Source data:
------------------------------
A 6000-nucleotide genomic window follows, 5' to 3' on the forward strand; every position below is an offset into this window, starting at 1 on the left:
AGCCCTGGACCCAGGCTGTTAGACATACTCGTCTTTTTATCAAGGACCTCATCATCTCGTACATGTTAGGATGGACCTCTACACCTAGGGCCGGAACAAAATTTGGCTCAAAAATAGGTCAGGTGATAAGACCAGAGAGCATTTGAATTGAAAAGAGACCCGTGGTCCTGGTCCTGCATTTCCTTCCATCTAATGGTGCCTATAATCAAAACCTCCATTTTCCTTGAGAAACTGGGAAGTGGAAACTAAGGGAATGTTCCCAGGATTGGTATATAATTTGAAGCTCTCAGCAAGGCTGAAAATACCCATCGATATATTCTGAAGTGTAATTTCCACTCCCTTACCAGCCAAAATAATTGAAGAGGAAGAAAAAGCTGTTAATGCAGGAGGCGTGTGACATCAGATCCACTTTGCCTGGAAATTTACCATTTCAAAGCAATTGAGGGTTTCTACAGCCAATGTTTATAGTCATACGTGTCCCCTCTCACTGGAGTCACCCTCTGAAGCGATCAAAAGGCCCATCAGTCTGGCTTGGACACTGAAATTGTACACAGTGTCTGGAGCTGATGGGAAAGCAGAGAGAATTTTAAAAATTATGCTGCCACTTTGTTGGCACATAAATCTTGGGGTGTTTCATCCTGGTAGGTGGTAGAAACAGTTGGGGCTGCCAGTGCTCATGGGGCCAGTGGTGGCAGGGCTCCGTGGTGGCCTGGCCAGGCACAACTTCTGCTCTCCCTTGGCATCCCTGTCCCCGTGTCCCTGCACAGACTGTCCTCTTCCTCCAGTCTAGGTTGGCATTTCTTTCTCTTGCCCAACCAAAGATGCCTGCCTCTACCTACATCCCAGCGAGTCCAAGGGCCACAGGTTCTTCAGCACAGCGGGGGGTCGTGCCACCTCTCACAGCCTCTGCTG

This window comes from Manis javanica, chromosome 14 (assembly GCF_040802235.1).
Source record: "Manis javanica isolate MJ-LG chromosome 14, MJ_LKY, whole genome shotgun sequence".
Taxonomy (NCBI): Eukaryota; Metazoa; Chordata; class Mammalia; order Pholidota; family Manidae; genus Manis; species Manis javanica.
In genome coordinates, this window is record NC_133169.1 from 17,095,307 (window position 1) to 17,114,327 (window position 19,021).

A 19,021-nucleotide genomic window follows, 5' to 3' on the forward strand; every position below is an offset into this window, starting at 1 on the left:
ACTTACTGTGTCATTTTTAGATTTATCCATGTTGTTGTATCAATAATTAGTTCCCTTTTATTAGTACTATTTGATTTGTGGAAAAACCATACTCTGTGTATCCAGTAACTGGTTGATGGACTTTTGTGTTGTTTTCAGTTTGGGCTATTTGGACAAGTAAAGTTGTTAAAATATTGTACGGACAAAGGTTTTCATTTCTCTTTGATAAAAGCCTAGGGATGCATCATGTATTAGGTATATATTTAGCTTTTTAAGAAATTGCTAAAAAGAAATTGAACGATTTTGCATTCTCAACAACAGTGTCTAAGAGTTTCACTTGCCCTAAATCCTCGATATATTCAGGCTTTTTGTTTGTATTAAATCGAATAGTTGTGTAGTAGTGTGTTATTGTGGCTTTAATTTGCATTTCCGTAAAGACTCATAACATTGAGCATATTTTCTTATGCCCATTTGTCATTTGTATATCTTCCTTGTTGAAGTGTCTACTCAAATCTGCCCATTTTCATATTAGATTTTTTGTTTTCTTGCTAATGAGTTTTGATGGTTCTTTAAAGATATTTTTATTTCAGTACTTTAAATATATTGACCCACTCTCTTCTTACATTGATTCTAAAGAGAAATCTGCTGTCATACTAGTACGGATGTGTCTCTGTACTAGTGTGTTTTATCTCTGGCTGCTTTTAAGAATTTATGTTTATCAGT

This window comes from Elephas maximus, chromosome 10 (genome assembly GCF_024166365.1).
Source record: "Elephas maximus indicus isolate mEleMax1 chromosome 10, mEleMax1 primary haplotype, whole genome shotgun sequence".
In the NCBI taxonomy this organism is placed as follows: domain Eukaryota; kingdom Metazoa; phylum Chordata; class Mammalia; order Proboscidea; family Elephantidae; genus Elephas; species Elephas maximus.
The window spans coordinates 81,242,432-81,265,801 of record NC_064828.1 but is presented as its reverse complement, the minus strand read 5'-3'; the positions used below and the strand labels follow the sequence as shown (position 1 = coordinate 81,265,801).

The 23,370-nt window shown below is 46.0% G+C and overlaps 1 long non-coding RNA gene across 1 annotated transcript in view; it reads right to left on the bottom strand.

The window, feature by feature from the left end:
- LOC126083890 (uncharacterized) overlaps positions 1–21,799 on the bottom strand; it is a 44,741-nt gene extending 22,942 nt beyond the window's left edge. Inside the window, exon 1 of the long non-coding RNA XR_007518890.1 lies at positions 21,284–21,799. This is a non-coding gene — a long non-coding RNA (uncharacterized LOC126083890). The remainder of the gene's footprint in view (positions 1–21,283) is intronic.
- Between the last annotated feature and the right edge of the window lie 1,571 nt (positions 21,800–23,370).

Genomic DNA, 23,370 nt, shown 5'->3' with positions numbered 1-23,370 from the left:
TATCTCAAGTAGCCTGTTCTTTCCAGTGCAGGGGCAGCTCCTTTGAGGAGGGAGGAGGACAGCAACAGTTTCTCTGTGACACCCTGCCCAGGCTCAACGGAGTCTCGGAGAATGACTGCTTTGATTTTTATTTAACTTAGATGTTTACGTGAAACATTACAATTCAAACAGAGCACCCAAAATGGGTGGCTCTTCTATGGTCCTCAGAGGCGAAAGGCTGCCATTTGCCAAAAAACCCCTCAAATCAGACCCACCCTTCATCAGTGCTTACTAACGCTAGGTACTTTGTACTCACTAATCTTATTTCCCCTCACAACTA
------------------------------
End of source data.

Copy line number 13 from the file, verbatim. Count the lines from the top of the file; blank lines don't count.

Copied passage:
The 23,370-nt window shown below is 46.0% G+C and overlaps 1 long non-coding RNA gene across 1 annotated transcript in view; it reads right to left on the bottom strand.